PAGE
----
Pessimism easy; faith takes leap

It’s easy for me to decide something won’t happen.

The relatives who are sick won’t get better. The friends who are messed up won’t straighten out. The unexpected bill that came in won’t get paid, unless I get a second job.

I don’t talk like that.

I say that we’ll deal with the problem. Hey, doctors and medicine are improving all the time. And besides, who knows what God will do?

Name a cliche, and I can come out with it.

But inside, I tend to see the worst — and believe it.

While “everything works out in the end,” it may not work out very well. Or so a voice inside me will whisper at the worst possible moment.

I thought about that as I read the story of Jesus feeding more than 5,000 people from Chapter 6 of John.

The disciples are confronted with thousands of hungry people, and wonder what Jesus will do about it. A few days earlier, these guys had just watched Jesus heal a man who had been paralyzed for 33 years.

But they still didn’t see another miracle coming.

I sometimes say things are a miracle when I’m not sure if God actually did the supernatural. I just decide to thank God, give him credit. Maybe it’s a way of covering all the spiritual bases. Maybe I’m just naive.

But those with Jesus had no doubts about what they witnessed. The blind could see, the lame could walk, the lepers were healed, and it all happened after a touch from Jesus.

It was a God thing, no doubt.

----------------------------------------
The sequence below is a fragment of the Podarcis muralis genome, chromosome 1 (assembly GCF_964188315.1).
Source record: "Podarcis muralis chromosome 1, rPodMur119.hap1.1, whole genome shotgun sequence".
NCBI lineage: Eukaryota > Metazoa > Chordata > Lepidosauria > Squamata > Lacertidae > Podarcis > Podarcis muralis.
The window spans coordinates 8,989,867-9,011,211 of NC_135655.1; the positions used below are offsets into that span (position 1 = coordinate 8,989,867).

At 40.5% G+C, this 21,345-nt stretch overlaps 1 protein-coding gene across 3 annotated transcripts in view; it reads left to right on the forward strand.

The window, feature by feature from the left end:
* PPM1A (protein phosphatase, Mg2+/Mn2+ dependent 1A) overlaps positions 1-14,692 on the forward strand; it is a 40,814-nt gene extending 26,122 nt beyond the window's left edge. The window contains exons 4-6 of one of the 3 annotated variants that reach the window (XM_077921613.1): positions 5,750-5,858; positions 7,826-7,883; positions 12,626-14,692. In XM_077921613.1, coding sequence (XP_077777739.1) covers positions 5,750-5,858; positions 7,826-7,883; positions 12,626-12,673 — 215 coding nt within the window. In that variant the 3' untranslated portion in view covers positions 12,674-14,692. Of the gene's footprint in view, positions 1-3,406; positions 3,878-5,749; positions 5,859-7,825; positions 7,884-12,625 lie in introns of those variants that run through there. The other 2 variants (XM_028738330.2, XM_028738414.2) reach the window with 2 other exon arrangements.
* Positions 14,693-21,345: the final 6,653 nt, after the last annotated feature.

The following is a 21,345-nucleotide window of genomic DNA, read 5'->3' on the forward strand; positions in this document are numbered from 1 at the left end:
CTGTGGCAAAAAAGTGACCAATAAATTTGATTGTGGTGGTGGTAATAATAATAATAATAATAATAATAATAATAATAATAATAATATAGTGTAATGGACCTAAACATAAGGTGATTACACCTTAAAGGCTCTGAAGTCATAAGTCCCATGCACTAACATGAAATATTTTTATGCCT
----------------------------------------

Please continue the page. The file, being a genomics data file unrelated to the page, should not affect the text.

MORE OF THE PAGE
Staring at all the people, Jesus asked Philip: “Where shall we buy bread for them to eat?”

Philip is a lot like me. He looked at the people, began computing the cost, and started talking about needing “eight months wages for everyone to just have one bite.”

In other words, it ain’t gonna happen.

I can quickly fall into the “ain’t gonna happen” mentality. The cancer will come back, the allergy will just get worse, and the bills will certainly go up.

After Philip gives his math lesson, a disciple named Andrew shows up with a little kid who has a basket with a few fish and some bread. He believes enough to think Jesus may be able to do something with it — even if he had no idea what.

Then Andrew begins to waver as he approaches, “How far will this go among so many?”

The other disciples are looking at Andrew and the kid, and Andrew probably thinks, “Boy, do I look stupid! These guys must think I’m an idiot, and they’ll never let me forget this stunt.”

About every time that I have taken a single step in a God direction, I begin to feel dumb. Who am I kidding? Assuming God is even paying attention, why would he care about my problems?

Maybe your faith is so strong, you don’t have those doubts. Some people are like that, and I wish I was more like those people.

I like Andrew’s honesty. Here’s the kid, here’s the bread and fish, but what good will it do? Jesus took the food and fed the 5,000. There were even 12 baskets left over, one for each disciple.

I love this story because the disciples seem so human, and because Jesus was waiting for someone to do something before he acted. It’s as if he rewarded Andrew.

There are times when I’m negative like Philip. Other times, I do take a shaky step in the direction of faith, but I’m like Andrew.

Ever notice how the memories of disappointments and times when God seemed absent can blot out the blessings of the past? It’s like the doubts are on speed dial of my brain, and my faith is on perpetual hold.

I have to work to keep the faith. I have to intentionally remind myself of times when God really was there for me, when something strange did happen to pull me through. I need to remember that I didn’t come this far by myself, others helped — especially God.

Terry Pluto can be reached at Sign up for Terry’s free, weekly e-mail newsletter “Direct from Pluto” at


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